The following chart shows the top five countries, ranked by the number of peer-reviewed publications.

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Attract the best students

India’s ranking on the Global Innovation Index has also improved over the same period with the country placed at 52 in the 2019 edition. This represented a jump of five places over the previous year’s, and a climb of 29 places in the past five years. India was at 81 in 2015.

According to a senior faculty member of IISc, research produces new knowledge and the number of refereed publications is a “tangible measure of research activity”. He said that research output in the area of STEM (science, technology, engineering, and mathematics) in recent years has grown more rapidly in China and other developing countries. It picked up late in India, but is growing fast.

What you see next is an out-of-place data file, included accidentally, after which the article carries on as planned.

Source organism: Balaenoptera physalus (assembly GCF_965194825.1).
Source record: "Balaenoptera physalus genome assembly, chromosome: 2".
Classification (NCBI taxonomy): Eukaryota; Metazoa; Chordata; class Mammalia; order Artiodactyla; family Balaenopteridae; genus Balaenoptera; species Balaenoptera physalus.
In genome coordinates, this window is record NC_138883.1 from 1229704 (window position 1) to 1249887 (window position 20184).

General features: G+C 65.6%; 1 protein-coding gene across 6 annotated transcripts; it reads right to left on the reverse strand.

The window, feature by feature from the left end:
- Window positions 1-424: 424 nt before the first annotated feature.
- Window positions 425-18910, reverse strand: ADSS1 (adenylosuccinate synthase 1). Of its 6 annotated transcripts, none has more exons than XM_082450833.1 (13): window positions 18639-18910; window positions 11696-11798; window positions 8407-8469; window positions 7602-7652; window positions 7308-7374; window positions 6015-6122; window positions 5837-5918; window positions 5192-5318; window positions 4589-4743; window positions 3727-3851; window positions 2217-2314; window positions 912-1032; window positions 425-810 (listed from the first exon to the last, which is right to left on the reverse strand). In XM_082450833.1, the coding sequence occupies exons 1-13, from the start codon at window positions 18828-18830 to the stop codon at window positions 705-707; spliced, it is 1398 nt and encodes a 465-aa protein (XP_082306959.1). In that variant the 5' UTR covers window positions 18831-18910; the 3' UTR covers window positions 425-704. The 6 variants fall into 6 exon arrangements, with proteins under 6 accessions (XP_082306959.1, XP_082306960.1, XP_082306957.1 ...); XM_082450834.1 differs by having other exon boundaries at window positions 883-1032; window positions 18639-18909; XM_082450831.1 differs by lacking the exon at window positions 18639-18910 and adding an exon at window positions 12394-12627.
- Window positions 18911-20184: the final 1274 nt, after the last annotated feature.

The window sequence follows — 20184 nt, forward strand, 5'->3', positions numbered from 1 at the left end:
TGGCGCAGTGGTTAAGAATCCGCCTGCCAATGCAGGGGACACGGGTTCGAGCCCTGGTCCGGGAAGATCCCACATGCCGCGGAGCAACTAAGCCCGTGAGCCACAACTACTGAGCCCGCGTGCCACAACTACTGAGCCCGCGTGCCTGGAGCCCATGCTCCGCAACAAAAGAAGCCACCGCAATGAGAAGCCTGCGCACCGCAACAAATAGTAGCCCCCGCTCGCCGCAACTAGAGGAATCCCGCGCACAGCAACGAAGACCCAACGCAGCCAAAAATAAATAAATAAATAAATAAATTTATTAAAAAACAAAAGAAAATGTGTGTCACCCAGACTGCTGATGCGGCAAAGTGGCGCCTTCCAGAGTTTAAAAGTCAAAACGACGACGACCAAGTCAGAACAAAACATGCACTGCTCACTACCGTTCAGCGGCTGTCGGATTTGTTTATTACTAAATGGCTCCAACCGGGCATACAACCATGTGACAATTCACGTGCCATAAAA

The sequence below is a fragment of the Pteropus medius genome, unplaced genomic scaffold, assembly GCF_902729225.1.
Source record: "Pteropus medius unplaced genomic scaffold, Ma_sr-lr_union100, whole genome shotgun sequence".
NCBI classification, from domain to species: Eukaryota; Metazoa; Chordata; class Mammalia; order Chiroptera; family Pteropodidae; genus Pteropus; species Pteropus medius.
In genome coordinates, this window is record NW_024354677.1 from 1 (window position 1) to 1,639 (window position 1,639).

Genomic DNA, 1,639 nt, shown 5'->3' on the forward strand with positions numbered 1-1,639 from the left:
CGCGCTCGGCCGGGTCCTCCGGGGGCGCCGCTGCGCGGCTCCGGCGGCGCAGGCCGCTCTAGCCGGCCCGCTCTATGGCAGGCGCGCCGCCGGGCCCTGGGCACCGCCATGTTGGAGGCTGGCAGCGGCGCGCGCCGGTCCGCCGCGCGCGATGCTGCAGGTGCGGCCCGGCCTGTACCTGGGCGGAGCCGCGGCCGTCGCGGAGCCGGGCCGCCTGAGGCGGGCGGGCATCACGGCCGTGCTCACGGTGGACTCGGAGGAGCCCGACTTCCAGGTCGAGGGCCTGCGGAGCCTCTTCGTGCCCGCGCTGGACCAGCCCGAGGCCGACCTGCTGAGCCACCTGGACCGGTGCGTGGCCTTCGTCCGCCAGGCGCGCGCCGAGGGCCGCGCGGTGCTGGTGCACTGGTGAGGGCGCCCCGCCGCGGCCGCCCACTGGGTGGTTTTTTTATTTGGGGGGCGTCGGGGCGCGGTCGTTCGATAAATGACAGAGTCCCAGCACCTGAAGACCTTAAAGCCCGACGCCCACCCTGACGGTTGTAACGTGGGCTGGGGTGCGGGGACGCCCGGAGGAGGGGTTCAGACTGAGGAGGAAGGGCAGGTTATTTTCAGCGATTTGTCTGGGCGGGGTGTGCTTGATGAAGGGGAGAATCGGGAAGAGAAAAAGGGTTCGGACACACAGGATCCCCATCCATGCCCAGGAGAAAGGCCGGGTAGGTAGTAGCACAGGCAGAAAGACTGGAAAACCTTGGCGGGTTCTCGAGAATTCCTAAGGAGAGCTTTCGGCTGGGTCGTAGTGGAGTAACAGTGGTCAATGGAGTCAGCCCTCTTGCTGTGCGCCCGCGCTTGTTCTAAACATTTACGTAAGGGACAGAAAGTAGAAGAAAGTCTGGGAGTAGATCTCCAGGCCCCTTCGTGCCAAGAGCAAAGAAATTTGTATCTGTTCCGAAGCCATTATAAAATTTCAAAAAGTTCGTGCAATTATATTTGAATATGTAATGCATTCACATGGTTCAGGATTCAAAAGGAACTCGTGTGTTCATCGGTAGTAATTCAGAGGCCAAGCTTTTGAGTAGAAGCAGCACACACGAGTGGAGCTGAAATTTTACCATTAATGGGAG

If India becomes a “knowledge-driven economy”, publishes journals of the same calibre and validates knowledge generated in other countries, and works in international partnerships, India can even lead in STEM research, said Rajagopala Chidambaram, physicist and former principal scientific advisor to the Government of India. Attaining the third position is a good sign but “the field of science must attract the best students,” he added. “We have to identify and nurture the gifted children and by the time their talent is visible, gifted children think differently and those are the children whom we need in science.”